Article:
WTN: I guess you only have to worry about yourselves in comics
WTN: I wanted to ask, and you don’t have to tell me, but I wondered what happened with Winter Soldier. When you left Cap you said you wanted to stick with Winter Soldier as long as they’d let you…
Ed: Yes. Well the book got cancelled, around issue twelve I was told that I needed to wrap it up by issue sixteen or seventeen, and I said “Well, the next storyline ends with issue 16, so lets just end it there then”.
Then I got an email the next day saying “Can you do it at fifteen instead?”
And I said “Okay, I’ll wrap it up an issue early”
Then when I turned in issue fifteen I had an email saying “Hey we wanna keep the book going for at least one moe storyline!”
I’d just committed to doing two TV pilots, so I didn’t have time to do it anymore. But it was because they’d just announced the movie, and they only end up getting one more arc out of it anyway so… I wanted to stay with it but it just didn’t work out.
It was really down to the way they do their crazy scheduling, and it did become less fun because the last couple of years at Marvel had been insane, because they wanna put the books out eighteen times a year, so you’re writing chapter three of a six part story and you have to start writing chapter one of the story that comes after it. And the way I write I don’t always know where the end is going to be, so I kept having to decide where it ends and the next one begins, then I’d get to that part and come up with something I didn’t necessarily always love. So it was a lot more effort to do that, I just prefer to start a story and write it straight through, I don’t want to have to jump ahead.
The last couple of years I was always jumping ahead and writing out of sequence but my brain just doesn’t work that way. I kept telling them I can’t keep doing it this way, then I got to a point where I was just writing the last chapter for all these different books, and I realised that all my last chapters were exactly alike, everyone put on a costume and punched each other… and I thought: I don’t want to write comics like that anymore. I was just burned out, y’know?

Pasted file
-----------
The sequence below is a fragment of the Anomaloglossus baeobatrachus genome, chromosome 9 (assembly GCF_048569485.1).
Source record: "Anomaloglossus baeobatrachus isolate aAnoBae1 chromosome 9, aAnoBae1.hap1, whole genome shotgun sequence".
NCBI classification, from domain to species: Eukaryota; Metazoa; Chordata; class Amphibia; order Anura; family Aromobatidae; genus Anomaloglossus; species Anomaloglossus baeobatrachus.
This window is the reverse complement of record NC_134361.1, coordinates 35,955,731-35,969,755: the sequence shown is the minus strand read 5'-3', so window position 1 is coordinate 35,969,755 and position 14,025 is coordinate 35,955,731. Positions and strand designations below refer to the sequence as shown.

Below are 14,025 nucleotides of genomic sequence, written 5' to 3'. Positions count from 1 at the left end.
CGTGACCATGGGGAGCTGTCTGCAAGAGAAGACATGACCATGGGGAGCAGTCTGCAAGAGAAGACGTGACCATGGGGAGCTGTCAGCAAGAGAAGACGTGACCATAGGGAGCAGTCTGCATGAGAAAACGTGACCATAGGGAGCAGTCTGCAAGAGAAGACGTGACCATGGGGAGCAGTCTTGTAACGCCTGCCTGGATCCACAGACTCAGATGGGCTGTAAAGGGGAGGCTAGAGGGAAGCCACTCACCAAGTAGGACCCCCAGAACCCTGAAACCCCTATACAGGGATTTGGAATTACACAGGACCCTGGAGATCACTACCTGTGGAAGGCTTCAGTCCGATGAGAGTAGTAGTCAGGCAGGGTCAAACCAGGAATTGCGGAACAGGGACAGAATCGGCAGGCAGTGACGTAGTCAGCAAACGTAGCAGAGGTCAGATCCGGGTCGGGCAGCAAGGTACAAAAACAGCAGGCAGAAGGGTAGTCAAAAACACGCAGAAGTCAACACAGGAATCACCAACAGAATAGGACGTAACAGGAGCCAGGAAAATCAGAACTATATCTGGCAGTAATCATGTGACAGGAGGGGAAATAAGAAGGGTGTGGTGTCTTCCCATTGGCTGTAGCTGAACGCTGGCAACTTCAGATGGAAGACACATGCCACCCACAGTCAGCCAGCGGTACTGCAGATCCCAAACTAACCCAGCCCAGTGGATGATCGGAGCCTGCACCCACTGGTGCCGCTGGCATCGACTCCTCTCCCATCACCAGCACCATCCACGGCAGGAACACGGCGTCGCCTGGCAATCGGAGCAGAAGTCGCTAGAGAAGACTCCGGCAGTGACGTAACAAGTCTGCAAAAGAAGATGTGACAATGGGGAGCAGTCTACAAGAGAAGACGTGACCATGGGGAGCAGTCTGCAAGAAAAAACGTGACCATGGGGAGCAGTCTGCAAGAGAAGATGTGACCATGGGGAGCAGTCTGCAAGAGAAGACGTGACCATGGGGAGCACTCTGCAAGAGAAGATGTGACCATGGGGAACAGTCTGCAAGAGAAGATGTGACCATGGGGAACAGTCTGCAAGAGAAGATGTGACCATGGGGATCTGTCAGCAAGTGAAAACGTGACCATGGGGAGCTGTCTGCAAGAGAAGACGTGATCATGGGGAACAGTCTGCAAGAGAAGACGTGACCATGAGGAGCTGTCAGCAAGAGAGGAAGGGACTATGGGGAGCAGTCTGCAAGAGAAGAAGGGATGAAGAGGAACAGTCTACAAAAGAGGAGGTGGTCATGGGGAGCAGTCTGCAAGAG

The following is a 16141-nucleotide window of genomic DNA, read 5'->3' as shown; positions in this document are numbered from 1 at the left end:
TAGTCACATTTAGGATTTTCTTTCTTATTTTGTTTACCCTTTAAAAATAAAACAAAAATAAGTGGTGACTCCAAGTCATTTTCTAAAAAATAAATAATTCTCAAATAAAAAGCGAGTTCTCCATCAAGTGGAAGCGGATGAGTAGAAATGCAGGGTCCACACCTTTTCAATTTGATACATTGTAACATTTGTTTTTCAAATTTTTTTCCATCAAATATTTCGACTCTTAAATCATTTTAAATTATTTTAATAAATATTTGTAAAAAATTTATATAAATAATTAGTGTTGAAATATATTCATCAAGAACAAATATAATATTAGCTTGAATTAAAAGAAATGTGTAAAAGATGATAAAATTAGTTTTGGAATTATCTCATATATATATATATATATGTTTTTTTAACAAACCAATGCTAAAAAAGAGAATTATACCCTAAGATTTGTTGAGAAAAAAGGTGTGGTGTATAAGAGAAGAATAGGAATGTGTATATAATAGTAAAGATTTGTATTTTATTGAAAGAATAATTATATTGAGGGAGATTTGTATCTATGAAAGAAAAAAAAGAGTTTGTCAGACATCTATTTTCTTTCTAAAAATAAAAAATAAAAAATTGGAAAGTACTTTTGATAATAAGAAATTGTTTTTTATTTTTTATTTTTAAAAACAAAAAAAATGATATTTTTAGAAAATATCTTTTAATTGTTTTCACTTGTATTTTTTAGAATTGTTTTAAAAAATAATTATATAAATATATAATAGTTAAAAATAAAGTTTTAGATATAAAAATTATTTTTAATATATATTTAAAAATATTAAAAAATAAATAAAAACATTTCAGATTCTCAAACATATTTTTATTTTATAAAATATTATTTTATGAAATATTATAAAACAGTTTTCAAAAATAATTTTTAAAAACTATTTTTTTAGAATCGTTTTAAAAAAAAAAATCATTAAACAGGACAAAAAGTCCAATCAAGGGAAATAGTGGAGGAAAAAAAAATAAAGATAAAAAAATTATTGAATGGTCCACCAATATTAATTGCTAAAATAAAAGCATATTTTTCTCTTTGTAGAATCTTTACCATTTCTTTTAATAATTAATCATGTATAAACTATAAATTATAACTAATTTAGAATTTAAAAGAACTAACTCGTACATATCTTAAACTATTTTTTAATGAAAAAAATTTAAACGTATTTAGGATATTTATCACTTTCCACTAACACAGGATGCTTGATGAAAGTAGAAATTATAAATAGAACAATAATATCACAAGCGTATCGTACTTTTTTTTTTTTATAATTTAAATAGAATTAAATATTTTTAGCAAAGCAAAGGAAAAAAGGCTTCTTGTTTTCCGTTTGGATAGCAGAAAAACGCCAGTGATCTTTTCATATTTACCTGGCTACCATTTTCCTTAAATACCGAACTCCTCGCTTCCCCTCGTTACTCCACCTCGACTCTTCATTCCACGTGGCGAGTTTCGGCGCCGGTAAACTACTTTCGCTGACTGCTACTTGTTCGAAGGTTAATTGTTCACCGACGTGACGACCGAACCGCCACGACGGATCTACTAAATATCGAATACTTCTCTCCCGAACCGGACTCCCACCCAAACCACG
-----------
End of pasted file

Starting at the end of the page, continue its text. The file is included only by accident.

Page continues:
They treated me really well though, that’s how they treat everybody, they want the books to come out [more often], and that’s why you don’t have consistent writing teams and art teams, you see big writers having to bring on a co-writer here and there, and its all about the schedule. But I have no ill will towards them, they were really good to me, they let me leave when i wanted to which was nice, I haven’t burned that bridge, if a couple of years from now I feel like I wanna write another superhero comic I’m welcome to come back and do it. But I really felt like, I’ve written five hundred of them, and there’s only so many ways you can do it.
WTN: Well Winter Soldier ended in quite a melancholy way, it was pretty sad for you to go on that note and I always hoped you had something left.
Ed: Well I wanted it to end in tragedy… it was always going to be the ending, I wanted to break them up, because I figured if I wasn’t writing them anymore I wanted to make sure… no one else could write them [laughs].
I could have continued asking questions all afternoon, but at this point we’re ushered out of the room as Sean Phillip’s show was about to begin. Many thanks to Ed for talking the time out of his day to speak to me while suffering from jet-lag.
For more Ed Brubaker content check out the links below, and be sure to pick up Velvet #1; out this week.
The Genesis of Velvet Coming soon
Ed Brubaker’s Captain America Reading List Coming soon